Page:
600 host plants have been cited in, Oliveira et al. (2001). Bemisia tabaci possibly originated in India (Fishpool & Burban, 1994) and as a result of widespread dispersal, particularly during the last 15 years, is now distributed nearly worldwide. B. tabaci is also a vector of over 100 plant viruses in the genera Begomovirus (Geminiviridae), Crinivirus (Closteroviridae) and Carlavirus or Ipomovirus (Potyviridae) (Jones, 2003). Damage is caused not only by direct feeding, but also through transmission of viruses. Begomoviruses are the most numerous of the B. tabaci transmitted viruses and can cause crop yield losses of between 20% and 100% (Brown & Bird, 1992). The EPPO (2004) states that, \"Since the early 1980s, B. tabaci has caused escalating problems to both field and protected agricultural crops and ornamental plants. Heavy infestations of B. tabaci and B. argentifolii may reduce host vigour and growth, cause chlorosis and uneven ripening, and induce physiological disorders. The larvae produce honeydew on which sooty moulds grow, reducing the photosynthetic capabilities of the plant, resulting in defoliation and stunting. B. tabaci is known to be a potentially damaging pest of crops such as cotton, brassicas, cucurbits, okra, solanums in the tropics and subtropics (Goolsby et al. 2004). Ellsworth and Martinez-Carrillo (2001) state that, \"B. tabaci’s small size belies its ability to move relatively large distances locally, placing many hosts within communities at risk of infestation. This ability to disperse is made worse by its extensive movement through commerce of plant products around the globe. The small size and rapid reproductive potential are other characteristics that result in explosive population growth. The damage potential of this pest as a direct plant stressor, virus vector, and quality reducer (e.g., by contamination with excreta) is substantial. These attributes, among others, render this species a shared pest within agricultural communities.\" Cassava mosaic disease (CMD) and cassava mosaic geminiviruses (CMGs) are transmitted by the whitefly (Colvin et al. 2004) destroying cassava crops. Cassava (Manihot esculenta) is one of the most widely grown staple food crops in sub-Saharan Africa. It is particularly important to the poorest farmers because of its role in food security and as a source of income. Agriculture in tropical and subtropical regions are most threatened, with crops such as beans, cucurbits, peppers, cassavas and tomatoes particularly being affected (Brown, 1994). Tomato yellow leaf curl virus (TYLCV) limits tomato production in several geographic regions, including the Middle East and Far East (Zeidan et al. 1998).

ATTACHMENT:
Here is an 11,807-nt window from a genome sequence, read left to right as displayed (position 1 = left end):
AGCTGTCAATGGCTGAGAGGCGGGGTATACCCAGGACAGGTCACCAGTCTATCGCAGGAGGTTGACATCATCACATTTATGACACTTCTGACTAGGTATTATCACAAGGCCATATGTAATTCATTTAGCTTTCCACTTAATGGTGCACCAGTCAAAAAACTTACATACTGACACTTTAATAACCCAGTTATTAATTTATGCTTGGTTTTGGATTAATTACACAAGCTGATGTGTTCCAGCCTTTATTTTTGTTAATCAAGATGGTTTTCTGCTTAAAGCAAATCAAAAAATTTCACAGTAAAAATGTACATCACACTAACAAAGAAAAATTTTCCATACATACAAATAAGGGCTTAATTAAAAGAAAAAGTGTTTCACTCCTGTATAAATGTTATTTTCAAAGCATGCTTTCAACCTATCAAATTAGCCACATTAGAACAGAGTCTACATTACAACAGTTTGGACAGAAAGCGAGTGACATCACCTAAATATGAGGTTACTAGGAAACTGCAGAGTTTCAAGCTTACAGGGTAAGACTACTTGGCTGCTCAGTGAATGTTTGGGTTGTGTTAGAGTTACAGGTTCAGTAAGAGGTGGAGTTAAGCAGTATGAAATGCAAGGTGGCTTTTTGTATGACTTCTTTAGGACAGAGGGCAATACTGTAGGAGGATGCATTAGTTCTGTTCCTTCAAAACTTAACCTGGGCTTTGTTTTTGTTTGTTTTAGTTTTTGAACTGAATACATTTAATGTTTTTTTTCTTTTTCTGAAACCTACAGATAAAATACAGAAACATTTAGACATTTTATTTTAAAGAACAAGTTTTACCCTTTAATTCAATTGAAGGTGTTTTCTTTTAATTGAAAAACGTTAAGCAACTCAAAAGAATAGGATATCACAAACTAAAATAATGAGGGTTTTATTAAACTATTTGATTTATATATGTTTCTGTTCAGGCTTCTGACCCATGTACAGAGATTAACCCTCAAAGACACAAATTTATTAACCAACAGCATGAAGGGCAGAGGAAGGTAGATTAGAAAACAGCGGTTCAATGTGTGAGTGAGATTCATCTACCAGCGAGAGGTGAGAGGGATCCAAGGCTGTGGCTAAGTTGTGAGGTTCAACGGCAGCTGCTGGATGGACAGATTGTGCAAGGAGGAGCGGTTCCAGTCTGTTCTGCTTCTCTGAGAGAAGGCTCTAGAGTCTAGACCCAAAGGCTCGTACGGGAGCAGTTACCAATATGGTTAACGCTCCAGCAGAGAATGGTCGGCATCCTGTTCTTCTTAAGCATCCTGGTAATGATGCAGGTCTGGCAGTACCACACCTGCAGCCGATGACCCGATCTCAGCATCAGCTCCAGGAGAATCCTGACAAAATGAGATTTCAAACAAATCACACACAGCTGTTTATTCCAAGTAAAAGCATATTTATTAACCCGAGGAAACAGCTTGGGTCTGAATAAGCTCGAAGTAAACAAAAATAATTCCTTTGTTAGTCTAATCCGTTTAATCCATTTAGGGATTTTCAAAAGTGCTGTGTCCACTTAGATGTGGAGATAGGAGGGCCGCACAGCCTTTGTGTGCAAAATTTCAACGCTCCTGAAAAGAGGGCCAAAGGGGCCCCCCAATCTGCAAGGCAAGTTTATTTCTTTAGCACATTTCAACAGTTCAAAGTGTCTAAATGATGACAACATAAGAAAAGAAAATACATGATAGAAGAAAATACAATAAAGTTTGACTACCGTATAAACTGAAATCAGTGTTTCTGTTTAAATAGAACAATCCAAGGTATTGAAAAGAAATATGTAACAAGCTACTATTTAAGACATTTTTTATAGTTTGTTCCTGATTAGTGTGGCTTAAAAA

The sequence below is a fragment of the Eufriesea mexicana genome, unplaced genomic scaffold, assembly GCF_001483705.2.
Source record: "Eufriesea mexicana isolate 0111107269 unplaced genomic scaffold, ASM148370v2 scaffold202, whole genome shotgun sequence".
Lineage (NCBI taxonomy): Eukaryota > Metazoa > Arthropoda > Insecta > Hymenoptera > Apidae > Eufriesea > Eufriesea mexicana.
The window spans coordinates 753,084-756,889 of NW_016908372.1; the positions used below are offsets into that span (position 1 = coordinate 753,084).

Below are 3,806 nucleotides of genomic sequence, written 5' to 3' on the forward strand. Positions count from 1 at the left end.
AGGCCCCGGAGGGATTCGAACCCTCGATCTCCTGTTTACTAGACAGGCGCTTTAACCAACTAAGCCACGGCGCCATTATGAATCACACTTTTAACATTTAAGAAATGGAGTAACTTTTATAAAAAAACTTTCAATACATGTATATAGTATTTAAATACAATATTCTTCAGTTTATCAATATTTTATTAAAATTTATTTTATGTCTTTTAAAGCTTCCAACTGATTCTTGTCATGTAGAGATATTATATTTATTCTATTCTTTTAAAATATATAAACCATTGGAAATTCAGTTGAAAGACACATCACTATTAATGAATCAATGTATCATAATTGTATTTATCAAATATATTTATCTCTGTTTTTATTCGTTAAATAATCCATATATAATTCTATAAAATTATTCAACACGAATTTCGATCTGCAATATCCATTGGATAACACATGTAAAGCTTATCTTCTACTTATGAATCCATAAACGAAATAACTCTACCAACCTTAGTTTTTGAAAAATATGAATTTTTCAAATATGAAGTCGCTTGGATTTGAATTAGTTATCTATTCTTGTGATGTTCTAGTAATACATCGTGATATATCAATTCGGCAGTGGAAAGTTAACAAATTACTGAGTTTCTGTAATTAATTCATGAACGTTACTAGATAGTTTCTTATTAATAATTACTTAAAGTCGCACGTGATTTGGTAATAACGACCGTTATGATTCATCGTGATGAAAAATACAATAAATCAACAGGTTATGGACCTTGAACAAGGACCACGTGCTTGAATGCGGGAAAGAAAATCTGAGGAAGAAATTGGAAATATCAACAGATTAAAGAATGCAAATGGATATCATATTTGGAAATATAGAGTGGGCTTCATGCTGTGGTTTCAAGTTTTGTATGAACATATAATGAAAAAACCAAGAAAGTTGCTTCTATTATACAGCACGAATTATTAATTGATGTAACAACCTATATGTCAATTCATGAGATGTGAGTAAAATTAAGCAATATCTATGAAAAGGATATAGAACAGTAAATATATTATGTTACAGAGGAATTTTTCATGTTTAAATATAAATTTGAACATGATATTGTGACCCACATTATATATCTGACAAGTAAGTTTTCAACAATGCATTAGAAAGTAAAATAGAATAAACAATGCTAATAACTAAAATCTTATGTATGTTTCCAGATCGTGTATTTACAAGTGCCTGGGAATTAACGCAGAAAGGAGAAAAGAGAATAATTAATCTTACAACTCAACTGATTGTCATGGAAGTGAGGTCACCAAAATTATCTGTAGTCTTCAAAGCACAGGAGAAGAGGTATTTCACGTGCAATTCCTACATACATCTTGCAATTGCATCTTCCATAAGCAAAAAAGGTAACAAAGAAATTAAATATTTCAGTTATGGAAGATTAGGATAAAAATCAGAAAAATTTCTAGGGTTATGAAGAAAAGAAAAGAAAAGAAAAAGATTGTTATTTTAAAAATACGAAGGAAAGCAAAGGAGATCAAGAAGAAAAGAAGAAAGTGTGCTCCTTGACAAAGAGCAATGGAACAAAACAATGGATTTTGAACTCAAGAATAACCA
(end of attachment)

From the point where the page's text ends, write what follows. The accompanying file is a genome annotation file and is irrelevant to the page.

Red List assessed species 0:
Locations
AUSTRALIA
East Africa
GUINEA
INDIA
SENEGAL
UGANDA
Mechanism
[6] Disease transmission
Outcomes
[3] Environmental Species - Population
  • [3] Plant/animal health
[3] Socio-Economic
  • [3] Damage to agriculture
Management information
Integrated Pest Management: The Whitefly IPM Project provides a paradigm for future work on cassava mosaic begemoviruses and whiteflies on cassava in both Africa and elsewhere. Ellsworth and Martinez-Carrillo (2001) offer an extensive integrated management approach. The report details the exact plans and steps that are necessary to adopt and follow through with the integrated pest management guidelines suggested. A summary of the guidelines sketches out the steps to be taken.

For details on preventative measures, chemical, physical, cultural and biological control options, please see management information.

Locations
Bibliography
77 references found for Bemisia tabaci

Managment information
Albajes, R. 2003. Integrated control of Bemisia tabaci in the Mediterranean basin. In Abstracts: 3rd International Bemisia Workshop, March 17-20, 2003. Barcelona
Summary: Discussion about an IPM in the Mediterranean area.
Attard, D., 2002. Methods of controlling Tomato yellow leaf curl virus (TYLCV) and its vector Bemisia tabaci in the Maltese Islands. EPPO Bulletin 32 (1) , 39�40
Attique, M.R., Rafiq, M., Ghaffar, A., Ahmad, Z., and Mohyuddin, A.I. 2003. Hosts of Bemisia tabaci (Genn.) (Homoptera: Aleyrodidae) in cotton areas of Punjab, Pakistan. Crop Protection. 22 (5): 715-720.
Bedford, I.D. and Olivier, D.J. 2003. The European Whitefly Studies Network. In Abstracts: 3rd International Bemisia Workshop, March 17-20, 2003. Barcelona
Summary: A European Whitefly Studies Network has been formed to share inoformation about whiteflies and their control.
Bellamy, D.E., Asplen, M.K., and Byrne, D.N. 2004. Impact of Eretmocerus eremicus (Hymenoptera: Aphelinidae) on open-field Bemisia tabaci (Hemiptera: Aleyrodidae) populations. Biological Control. 29 (2): 227-234.